Use of SocNets by Older Users Skyrockets; Are You Oversharing?

January 21, 2011

US Consumers of all ages continue to increase adoption of social networking sites, but over the last two years it’s been the boomers that have seen the greatest upsurge in use according to new data from the Pew Research Center.

Young boomers (45-54yr-olds) more than doubled their adoption rate over in the last two years from 20% to 50%, and older boomers (55-64yr-olds) quadrupled from 9% to 43%. Even the oldest users (74+) saw a quadrupling of social networking usage.

Little Internet safety material has been targeted towards seniors

With the dramatic rise in social networking by segments of the population that have received only limited internet safety education, the over 45 crowd makes a prime target for punks, crooks and organized crime rings to leverage – particularly since this group as a whole sits on vast financial assets.

Four key risks for seniors to watch out for when using social networks include:

  1. Exposing personal information – this goes beyond considering the information you are sharing to include ensuring your privacy protections are in place. For many, figuring out the safety settings seems daunting and if you fall into this category ask someone more confident for help. Consider carefully how public you want your site to be and then share accordingly.Most sites encourage you to reveal information about yourself by creating an extensive profile, and adding your own photos and text, but you’ll stay safer if you limit the information you place in your profile or anywhere that can be accessed by the public.

    Don’t trade personal information for “freebies.” Online freebies come in two forms: The free games, free offers, and ‘great deals’. Just as in the physical world, if these types of offers sound too good to be true, they probably are. Not only will these collect and sell your personal information, these ‘deals’, and ‘free’ applications are usually riddled with spyware, viruses or other malicious software.

  2. Unsolicited contact and ‘Friend’ requests – if you don’t know the person that wants to befriend you, consider if the information you’re sharing is something you want this person to know if they turn out to be a criminal. McAfee’s 2011 threat report indicates we will see an increase in scams and crimes based on misplaced trust, social engineering, and “friendly fire” where threats appear to come from your friends but in fact are sent by criminals who have hijacked or spoofed the accounts of people you know.
  3. Links – whether the links come in email or as comments on your social site, don’t click! If you really want to the information claimed to be behind the link, search for it yourself. Stay in the driver’s seat by getting to the site independently.  Use a search engine and type in the website name, and then use the link from your search engine to go to the correct site.This is the ONLY way to guarantee you land on the legitimate site. If you use the link (or phone number) in an email, IM, ad on a website/blog site/forum/social network/etc., where you land (or who you talk to) is their choice, not yours. The website the link takes you to may be a very convincing copy, and may cause serious harm to your computer and your information privacy.
  4. Quizzes, surveys, and ‘research’ – are designed for one purpose; to collect information. The use of this information may be for entirely legitimate purposes, or entirely criminal purposes. Think at least twice before participating. You don’t get to see the terms and conditions applied to the use of your information, and they will likely sell whatever they learn to interested parties. Even the most innocuous ‘survey’s learn far more than you imagine, and they may give you malicious software or download tracking cookies. Err on the side of caution and skip these entirely.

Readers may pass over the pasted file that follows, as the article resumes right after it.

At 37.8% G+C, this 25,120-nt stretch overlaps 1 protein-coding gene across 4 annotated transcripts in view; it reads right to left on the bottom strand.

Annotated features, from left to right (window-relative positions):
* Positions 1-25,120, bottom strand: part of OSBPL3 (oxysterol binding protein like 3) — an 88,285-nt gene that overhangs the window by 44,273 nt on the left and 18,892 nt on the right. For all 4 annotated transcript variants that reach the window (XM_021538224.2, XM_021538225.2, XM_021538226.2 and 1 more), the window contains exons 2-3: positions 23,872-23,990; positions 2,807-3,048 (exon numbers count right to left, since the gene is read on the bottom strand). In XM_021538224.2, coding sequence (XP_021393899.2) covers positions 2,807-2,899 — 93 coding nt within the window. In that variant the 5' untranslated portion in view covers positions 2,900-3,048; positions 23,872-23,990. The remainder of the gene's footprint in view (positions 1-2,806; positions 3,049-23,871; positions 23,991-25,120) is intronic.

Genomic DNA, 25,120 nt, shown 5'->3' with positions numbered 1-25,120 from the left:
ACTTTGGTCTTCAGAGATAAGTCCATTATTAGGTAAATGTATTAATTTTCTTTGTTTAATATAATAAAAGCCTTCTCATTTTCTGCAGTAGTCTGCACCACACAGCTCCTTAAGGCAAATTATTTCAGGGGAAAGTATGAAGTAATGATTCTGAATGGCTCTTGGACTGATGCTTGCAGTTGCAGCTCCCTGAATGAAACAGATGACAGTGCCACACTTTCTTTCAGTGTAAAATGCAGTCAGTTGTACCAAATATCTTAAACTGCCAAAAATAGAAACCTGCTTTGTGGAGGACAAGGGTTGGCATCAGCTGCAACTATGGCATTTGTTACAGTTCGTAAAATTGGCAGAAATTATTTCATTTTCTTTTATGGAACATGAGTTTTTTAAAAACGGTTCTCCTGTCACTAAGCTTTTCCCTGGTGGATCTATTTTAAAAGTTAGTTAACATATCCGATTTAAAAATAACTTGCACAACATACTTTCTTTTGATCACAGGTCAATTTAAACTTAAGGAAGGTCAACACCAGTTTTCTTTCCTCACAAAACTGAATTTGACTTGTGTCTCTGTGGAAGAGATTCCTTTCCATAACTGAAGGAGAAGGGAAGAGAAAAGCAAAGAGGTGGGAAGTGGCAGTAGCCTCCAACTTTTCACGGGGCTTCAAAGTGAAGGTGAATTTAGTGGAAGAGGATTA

To further help internet users over 40, I coauthored the book Using the Internet Safely for Seniors for Dummies. It is the guide you need to steer safely through the hazards so you can shop, visit, invest, explore, pay bills, and do dozens of other things online — more securely. Learn to protect yourself from online predators, create strong passwords, find reliable information, spot e-mail and phishing scams, and much more.

Linda 


Readeo – a Cool Grandparent Tool Online

September 11, 2010

Sunday is Grandparents day. As you know, I rarely recommend a product or service, so something has to really dazzle me, and show the power for good that the internet represents, for it to happen.


Readeo exceeded that bar. The service’s ability to connect parents, grandparents, aunts and uncles, etc through reading books together and face to face interaction over the internet is just phenomenal. I wish it was there when my kids were small.

This cool service allows you to stay in touch with kids in such a positive and connected way it’s a must for anyone who struggles to maintain a relationship with a child from a distance.

And I’m far from the only person to feel this way about the service; read what others are saying.

When I told Readeo’s Founder and CEO, Coby Neuenschwander, that I wanted to blog about the service, he made YOU an offer you can’t refuse:

Use the checkout code ilookbothways and Readeo will give any new user one month FREE

If you still aren’t sure, consider this: Readeo is running a grandparent challenge – any grandparent who tries their service with a grandchild and doesn’t like it (technology errors notwithstanding since we can’t control their internet speed or hardware) will receive $100.

In their own words, here’s the philosophy and functionality behind Readeo:

Many of us spend a lot of time away from children we love. As a result…, we set out to create a special experience that you can have with a special child from anywhere.